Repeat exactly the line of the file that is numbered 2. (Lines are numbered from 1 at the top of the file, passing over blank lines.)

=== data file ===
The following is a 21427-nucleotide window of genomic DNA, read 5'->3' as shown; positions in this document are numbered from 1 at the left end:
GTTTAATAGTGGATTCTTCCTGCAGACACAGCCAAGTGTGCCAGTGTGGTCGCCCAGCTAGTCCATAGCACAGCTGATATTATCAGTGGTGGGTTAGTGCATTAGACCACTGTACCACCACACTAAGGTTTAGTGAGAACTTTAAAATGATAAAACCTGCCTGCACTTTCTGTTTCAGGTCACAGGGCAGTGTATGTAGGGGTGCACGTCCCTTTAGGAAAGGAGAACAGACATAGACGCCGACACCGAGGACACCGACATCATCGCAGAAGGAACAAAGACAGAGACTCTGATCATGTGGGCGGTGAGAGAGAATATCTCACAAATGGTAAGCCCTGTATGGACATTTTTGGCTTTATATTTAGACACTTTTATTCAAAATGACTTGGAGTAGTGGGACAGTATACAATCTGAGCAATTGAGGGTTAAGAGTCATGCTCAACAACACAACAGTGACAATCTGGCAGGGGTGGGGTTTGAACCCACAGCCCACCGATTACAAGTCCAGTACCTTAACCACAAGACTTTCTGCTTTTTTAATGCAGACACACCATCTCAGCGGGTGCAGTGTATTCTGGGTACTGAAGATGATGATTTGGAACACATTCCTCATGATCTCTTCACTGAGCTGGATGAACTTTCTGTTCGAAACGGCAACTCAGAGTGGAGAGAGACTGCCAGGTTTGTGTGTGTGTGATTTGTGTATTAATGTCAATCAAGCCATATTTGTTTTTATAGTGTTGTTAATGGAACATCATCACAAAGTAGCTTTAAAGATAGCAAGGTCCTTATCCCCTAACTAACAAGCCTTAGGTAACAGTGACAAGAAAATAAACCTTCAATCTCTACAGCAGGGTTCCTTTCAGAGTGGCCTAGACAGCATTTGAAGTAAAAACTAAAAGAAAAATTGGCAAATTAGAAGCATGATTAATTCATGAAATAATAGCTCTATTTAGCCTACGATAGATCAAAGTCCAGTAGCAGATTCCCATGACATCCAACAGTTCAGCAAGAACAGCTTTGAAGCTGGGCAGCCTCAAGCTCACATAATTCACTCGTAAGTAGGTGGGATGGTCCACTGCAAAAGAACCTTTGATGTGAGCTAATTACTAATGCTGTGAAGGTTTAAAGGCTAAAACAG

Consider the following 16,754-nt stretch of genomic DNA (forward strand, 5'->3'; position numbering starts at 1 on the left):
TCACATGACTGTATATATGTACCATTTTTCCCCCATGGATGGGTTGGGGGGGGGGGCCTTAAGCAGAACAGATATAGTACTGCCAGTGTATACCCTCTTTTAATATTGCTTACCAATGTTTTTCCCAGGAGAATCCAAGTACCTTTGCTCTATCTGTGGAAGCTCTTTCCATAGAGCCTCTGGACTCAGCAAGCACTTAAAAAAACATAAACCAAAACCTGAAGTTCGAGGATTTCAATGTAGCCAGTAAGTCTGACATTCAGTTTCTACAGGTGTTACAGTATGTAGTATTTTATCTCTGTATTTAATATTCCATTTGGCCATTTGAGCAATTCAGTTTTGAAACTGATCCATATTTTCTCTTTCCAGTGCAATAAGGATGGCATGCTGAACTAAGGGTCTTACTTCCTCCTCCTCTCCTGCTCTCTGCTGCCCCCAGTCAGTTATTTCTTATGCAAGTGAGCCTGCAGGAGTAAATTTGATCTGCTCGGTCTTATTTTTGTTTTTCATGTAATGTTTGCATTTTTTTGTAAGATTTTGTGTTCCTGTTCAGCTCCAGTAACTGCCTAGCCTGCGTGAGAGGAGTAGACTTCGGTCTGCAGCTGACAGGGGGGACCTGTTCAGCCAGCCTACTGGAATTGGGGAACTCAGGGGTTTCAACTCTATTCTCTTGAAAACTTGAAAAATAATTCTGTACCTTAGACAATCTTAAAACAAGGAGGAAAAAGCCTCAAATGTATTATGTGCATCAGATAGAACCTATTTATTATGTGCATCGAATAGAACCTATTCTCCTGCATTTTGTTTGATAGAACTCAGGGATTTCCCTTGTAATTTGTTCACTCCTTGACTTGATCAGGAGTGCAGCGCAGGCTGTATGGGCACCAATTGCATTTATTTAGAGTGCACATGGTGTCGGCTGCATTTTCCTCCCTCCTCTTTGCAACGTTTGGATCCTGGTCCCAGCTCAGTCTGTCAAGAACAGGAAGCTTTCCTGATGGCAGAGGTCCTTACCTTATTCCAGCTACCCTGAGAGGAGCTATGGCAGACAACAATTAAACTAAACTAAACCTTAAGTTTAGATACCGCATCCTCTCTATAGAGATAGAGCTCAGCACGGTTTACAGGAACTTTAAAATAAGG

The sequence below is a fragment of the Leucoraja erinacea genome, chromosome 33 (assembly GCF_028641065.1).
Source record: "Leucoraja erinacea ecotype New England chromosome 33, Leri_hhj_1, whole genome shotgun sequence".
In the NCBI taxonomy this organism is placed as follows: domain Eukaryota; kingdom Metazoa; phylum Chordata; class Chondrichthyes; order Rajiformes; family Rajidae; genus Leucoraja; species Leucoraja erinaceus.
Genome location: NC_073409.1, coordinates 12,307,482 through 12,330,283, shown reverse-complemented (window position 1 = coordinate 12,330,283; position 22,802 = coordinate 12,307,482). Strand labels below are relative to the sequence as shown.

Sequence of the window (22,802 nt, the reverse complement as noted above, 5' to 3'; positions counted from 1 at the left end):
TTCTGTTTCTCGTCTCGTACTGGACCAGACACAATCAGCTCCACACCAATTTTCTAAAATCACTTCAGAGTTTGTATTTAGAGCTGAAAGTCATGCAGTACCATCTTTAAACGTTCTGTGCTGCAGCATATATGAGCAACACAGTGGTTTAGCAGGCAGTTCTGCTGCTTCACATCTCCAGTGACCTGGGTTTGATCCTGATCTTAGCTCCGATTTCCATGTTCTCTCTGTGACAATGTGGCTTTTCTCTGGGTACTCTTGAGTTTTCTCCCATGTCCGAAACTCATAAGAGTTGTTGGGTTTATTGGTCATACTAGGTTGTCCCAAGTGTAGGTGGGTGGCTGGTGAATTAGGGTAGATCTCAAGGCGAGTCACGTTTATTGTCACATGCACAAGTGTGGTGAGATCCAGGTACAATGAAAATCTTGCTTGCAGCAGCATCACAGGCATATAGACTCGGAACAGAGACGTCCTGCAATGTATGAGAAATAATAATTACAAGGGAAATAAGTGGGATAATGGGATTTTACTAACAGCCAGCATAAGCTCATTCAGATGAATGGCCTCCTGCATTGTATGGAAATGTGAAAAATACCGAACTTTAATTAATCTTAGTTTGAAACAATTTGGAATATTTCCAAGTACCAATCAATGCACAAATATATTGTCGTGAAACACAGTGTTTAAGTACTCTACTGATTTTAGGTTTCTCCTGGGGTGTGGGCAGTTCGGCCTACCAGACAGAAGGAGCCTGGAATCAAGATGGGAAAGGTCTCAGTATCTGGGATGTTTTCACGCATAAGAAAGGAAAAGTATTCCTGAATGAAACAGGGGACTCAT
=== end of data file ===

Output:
GTTTAATAGTGGATTCTTCCTGCAGACACAGCCAAGTGTGCCAGTGTGGTCGCCCAGCTAGTCCATAGCACAGCTGATATTATCAGTGGTGGGTTAGTGCATTAGACCACTGTACCACCACACTAAGGTTTAGTGAGAACTTTAAAATGATAAAACCTGCCTGCACTTTCTGTTTCAGGTCACAGGGCAGTGTATGTAGGGGTGCACGTCCCTTTAGGAAAGGAGAACAGACATAGACGCCGACACCGAGGACACCGACATCATCGCAGAAGGAACAAAGACAGAGACTCTGATCATGTGGGCGGTGAGAGAGAATATCTCACAAATGGTAAGCCCTGTATGGACATTTTTGGCTTTATATTTAGACACTTTTATTCAAAATGACTTGGAGTAGTGGGACAGTATACAATCTGAGCAATTGAGGGTTAAGAGTCATGCTCAACAACACAACAGTGACAATCTGGCAGGGGTGGGGTTTGAACCCACAGCCCACCGATTACAAGTCCAGTACCTTAACCACAAGACTTTCTGCTTTTTTAATGCAGACACACCATCTCAGCGGGTGCAGTGTATTCTGGGTACTGAAGATGATGATTTGGAACACATTCCTCATGATCTCTTCACTGAGCTGGATGAACTTTCTGTTCGAAACGGCAACTCAGAGTGGAGAGAGACTGCCAGGTTTGTGTGTGTGTGATTTGTGTATTAATGTCAATCAAGCCATATTTGTTTTTATAGTGTTGTTAATGGAACATCATCACAAAGTAGCTTTAAAGATAGCAAGGTCCTTATCCCCTAACTAACAAGCCTTAGGTAACAGTGACAAGAAAATAAACCTTCAATCTCTACAGCAGGGTTCCTTTCAGAGTGGCCTAGACAGCATTTGAAGTAAAAACTAAAAGAAAAATTGGCAAATTAGAAGCATGATTAATTCATGAAATAATAGCTCTATTTAGCCTACGATAGATCAAAGTCCAGTAGCAGATTCCCATGACATCCAACAGTTCAGCAAGAACAGCTTTGAAGCTGGGCAGCCTCAAGCTCACATAATTCACTCGTAAGTAGGTGGGATGGTCCACTGCAAAAGAACCTTTGATGTGAGCTAATTACTAATGCTGTGAAGGTTTAAAGGCTAAAACAG